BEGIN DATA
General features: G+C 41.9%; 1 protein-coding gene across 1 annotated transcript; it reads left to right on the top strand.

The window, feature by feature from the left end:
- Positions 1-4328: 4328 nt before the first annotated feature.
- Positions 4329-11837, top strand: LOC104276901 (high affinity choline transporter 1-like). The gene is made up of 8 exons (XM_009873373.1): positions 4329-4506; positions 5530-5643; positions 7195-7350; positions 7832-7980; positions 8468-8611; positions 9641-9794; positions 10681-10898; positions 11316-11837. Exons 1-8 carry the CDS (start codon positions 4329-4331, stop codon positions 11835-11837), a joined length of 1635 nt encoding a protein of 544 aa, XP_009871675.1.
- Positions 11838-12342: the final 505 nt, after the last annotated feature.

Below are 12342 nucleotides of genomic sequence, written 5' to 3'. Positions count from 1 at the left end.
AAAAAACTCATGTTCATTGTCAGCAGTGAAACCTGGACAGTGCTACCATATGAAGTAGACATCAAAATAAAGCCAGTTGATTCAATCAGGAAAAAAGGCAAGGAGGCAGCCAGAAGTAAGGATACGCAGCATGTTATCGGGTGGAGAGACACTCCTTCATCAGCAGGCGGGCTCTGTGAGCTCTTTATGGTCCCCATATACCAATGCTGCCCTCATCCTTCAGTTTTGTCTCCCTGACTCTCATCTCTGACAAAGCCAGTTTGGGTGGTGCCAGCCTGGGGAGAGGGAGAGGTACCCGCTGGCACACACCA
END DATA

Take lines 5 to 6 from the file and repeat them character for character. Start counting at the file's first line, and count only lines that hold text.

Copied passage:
- Positions 11838-12342: the final 505 nt, after the last annotated feature.

Below are 12342 nucleotides of genomic sequence, written 5' to 3'. Positions count from 1 at the left end.